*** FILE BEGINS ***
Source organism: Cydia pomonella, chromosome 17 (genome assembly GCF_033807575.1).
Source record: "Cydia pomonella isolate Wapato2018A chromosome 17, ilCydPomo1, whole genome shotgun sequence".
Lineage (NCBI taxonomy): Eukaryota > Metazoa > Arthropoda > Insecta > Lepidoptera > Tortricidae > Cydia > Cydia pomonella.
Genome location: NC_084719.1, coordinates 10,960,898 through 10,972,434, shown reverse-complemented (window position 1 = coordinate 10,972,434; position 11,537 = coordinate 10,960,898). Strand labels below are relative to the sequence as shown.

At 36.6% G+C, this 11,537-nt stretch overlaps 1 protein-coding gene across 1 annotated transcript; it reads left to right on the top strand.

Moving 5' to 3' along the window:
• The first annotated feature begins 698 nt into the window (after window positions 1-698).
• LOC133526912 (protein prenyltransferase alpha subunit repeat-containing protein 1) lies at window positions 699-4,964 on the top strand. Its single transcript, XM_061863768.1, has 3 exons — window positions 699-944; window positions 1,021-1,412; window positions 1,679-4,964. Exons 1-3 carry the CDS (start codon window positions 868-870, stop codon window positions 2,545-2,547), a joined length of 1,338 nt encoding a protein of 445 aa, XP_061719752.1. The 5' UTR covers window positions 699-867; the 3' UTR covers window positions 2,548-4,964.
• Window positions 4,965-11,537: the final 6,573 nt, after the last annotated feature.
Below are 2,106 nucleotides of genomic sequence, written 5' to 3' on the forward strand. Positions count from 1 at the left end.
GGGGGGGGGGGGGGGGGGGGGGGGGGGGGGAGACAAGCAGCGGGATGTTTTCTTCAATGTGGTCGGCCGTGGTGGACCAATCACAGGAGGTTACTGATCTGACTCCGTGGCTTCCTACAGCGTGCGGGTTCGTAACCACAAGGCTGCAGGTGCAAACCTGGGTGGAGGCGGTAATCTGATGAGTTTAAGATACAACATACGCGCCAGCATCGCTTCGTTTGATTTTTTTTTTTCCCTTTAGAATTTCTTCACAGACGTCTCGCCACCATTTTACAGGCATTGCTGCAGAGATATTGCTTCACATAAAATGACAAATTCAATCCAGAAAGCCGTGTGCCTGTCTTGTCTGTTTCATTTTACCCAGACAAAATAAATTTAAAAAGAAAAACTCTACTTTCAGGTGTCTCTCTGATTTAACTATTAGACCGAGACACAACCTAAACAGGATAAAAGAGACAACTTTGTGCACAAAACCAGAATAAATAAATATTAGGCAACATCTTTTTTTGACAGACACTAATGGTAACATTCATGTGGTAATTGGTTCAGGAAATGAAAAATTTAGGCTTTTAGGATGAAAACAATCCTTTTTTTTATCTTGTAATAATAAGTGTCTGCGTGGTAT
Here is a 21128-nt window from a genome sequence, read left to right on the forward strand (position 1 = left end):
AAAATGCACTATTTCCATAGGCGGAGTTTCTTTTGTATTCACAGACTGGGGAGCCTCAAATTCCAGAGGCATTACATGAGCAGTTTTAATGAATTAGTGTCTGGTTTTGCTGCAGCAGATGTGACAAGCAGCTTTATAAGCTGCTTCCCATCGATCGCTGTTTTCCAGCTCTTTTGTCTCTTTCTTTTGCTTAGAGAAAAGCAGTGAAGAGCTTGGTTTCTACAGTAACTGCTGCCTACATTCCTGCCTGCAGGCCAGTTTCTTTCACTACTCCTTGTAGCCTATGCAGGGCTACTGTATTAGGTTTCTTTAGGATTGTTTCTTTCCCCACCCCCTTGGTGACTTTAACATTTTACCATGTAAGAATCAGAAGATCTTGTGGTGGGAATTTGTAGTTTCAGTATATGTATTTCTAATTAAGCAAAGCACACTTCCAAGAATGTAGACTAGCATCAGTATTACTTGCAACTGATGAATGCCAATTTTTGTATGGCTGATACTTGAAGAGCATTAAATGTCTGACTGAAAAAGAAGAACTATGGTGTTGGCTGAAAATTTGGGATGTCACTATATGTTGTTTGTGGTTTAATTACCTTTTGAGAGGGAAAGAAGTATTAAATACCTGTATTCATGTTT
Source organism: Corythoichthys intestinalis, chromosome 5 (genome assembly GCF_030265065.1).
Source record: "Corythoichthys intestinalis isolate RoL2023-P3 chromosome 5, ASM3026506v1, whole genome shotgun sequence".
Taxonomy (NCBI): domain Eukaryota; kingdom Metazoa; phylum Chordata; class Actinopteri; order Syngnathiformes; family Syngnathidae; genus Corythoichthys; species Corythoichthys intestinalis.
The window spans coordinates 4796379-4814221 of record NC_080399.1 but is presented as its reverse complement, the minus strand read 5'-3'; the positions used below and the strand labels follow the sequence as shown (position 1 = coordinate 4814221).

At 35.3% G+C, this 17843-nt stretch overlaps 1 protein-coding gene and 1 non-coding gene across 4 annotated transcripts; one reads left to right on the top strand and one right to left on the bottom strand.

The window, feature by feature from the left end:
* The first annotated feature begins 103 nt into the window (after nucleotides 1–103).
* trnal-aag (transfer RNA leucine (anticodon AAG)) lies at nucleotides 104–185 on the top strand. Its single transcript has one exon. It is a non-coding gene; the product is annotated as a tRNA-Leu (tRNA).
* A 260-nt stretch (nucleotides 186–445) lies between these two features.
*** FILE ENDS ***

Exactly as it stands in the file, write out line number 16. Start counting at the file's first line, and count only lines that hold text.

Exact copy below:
Taxonomy (NCBI): domain Eukaryota; kingdom Metazoa; phylum Chordata; class Actinopteri; order Syngnathiformes; family Syngnathidae; genus Corythoichthys; species Corythoichthys intestinalis.